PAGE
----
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(from A grade answer)

'those things done by divine power apart from the order usually followed in things'
3 types of miracle;
Events done by god that nature cannot do
considered the most traditional approach to defining a miracle - effectively a breach of a law of nature, which contradicts our regular experience about how the world works. eg walking on water.
Events done by god that nature can do but not in that orderlogically impossible for these things to happen. nature can bring about a spontaneous remission or recovery but we wouldn't expect this to happen, may be attributed to the direct intervention of god. eg recovery from paralysis.
Events done by god that nature can do but god does without the use of natural laws
we would expect these things to happen naturally, but it may have happened more quickly. could be called a miraculous intervention by god. eg recovering from a cold
Aquinas allowed for a range of possible events we could call miracles, didn't limit them to violations of a natural law. A miracle is primarily identified by gods intervention; an act of god that has beneficial consequences for the recipient.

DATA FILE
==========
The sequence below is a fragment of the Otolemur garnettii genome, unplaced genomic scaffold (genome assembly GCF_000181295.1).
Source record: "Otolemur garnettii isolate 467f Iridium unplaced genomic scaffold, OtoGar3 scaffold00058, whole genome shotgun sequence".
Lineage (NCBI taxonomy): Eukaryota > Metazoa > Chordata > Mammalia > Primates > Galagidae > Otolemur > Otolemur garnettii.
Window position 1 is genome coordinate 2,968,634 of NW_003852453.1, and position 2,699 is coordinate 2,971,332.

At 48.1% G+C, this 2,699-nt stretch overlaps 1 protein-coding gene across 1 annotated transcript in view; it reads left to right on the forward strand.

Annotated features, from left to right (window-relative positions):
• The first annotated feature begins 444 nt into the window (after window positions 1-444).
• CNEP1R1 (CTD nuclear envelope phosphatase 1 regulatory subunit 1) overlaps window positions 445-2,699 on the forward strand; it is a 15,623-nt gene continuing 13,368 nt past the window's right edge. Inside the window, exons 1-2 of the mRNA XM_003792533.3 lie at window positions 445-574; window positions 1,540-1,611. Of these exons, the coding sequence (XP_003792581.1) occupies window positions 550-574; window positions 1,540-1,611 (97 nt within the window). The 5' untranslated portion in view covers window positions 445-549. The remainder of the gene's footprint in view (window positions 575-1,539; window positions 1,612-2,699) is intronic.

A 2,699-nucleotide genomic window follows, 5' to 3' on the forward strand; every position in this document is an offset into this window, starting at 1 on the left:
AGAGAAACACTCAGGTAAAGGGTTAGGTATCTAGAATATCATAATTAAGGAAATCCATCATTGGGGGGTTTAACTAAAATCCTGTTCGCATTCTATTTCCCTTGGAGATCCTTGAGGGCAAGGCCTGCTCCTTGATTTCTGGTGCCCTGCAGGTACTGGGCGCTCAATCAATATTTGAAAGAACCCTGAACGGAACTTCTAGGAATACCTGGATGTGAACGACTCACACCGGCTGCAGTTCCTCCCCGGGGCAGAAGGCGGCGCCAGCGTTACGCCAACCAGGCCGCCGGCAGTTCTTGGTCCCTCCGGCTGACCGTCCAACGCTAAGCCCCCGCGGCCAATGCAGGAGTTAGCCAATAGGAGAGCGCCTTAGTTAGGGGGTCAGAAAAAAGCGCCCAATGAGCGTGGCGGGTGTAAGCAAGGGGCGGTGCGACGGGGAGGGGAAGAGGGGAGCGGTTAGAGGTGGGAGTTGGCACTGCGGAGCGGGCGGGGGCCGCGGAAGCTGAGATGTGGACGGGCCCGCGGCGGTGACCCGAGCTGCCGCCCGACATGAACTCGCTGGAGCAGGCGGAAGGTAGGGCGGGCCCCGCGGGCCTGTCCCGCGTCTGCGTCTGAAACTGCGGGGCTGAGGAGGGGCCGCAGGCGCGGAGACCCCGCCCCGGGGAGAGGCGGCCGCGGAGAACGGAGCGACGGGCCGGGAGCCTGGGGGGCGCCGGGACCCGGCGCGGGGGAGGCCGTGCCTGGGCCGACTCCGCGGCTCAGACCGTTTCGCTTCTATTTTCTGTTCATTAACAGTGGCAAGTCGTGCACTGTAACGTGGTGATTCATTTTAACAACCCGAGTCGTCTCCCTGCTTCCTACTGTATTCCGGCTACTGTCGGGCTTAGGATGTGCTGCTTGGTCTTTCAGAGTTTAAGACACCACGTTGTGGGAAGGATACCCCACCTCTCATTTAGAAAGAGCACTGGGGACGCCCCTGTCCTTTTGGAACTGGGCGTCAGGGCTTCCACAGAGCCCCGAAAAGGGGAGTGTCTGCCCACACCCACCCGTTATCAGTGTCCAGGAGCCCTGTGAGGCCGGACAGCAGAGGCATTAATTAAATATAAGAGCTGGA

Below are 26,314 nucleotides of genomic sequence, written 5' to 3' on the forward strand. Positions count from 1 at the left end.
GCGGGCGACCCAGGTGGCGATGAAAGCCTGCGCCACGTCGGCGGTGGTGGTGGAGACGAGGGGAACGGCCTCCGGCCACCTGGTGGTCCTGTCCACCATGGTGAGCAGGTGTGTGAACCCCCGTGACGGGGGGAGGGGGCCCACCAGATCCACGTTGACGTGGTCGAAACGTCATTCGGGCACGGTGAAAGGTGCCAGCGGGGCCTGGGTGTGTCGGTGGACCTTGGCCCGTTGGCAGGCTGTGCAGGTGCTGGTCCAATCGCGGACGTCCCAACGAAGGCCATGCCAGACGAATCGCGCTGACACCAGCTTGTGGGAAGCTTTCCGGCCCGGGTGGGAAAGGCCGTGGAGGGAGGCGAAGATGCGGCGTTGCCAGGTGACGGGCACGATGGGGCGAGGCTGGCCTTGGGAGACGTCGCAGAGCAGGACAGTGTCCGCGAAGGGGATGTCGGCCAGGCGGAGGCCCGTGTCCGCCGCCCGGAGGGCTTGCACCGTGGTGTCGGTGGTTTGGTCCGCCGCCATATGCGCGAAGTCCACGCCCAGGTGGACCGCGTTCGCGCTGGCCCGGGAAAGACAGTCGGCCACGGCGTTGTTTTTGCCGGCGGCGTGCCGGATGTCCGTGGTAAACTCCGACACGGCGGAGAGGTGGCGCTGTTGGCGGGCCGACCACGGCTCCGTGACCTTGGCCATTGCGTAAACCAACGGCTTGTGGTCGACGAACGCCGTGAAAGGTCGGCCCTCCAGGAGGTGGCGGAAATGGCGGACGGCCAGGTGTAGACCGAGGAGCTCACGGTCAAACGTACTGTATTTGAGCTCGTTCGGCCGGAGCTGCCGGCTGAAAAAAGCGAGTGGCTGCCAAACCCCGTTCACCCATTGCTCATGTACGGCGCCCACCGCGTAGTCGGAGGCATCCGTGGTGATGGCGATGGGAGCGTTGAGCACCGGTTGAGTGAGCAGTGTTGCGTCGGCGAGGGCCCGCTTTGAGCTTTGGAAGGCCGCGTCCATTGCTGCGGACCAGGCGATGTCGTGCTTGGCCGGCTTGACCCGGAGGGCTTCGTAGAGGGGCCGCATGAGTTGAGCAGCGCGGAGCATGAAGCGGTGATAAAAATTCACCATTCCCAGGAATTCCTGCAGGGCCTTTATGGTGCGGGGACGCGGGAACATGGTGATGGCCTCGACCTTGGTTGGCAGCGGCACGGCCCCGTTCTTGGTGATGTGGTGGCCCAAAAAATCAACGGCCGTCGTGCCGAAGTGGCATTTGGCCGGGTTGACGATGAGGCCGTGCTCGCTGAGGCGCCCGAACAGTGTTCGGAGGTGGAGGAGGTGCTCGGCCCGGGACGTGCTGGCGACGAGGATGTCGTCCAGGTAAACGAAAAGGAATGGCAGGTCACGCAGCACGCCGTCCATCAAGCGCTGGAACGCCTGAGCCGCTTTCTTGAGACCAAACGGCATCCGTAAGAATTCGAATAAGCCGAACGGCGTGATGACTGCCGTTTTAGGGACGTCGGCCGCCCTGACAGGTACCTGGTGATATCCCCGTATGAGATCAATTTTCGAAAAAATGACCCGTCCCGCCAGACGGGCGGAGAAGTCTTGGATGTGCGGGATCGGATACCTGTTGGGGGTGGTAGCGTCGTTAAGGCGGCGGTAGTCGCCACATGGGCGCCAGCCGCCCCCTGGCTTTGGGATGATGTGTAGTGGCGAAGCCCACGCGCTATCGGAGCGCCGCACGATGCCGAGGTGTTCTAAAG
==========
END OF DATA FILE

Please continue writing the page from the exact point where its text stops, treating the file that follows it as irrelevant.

M.COOK; "The unexpected and unusual manifestations of the presence and power of god"
- the event must be against regular experience
- the event has a purpose and significance
- it is possible to ascribe religious significance
PAUL TILLICH; "...an event which is astonishing, unusual, shaking, without contradicting the rational structure of reality.. an event which points to the mystery of being."

BRIAN DAVIES; "unexpected and fortuitous events in the light of which we are disposed


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